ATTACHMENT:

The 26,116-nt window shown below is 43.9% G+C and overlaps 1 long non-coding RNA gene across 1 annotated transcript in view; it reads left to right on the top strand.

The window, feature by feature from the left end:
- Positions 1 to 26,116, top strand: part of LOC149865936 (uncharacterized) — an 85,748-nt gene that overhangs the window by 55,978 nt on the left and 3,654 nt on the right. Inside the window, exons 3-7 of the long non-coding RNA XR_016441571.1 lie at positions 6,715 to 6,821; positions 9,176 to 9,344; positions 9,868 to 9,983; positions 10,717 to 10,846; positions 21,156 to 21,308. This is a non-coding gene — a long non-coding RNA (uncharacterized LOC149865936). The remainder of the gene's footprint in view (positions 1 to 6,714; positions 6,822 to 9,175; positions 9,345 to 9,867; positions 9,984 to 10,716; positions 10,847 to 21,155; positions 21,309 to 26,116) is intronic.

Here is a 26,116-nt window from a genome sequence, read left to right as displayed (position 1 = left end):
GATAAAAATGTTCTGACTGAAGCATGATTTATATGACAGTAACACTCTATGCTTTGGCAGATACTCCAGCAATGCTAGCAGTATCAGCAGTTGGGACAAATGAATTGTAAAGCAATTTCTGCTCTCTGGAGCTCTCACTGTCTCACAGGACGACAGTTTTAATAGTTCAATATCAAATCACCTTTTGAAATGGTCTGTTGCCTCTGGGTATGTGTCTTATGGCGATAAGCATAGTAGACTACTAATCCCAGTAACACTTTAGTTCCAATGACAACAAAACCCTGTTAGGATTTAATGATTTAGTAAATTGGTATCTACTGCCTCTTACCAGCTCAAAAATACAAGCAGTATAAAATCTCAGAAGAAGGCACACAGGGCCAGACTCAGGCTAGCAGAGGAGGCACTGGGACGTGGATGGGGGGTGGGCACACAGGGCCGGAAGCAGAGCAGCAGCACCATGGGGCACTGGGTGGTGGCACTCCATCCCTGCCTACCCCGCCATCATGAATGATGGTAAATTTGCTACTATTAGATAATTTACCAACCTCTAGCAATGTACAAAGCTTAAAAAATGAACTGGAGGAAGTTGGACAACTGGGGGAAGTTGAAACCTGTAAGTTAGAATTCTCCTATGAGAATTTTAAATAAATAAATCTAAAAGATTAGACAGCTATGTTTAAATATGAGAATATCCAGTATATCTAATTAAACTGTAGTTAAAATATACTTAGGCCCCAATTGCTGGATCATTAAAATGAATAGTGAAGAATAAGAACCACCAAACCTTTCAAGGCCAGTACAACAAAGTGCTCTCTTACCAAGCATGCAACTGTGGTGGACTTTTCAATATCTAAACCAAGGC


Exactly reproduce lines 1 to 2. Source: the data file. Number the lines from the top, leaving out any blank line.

The 26,116-nt window shown below is 43.9% G+C and overlaps 1 long non-coding RNA gene across 1 annotated transcript in view; it reads left to right on the top strand.

The window, feature by feature from the left end: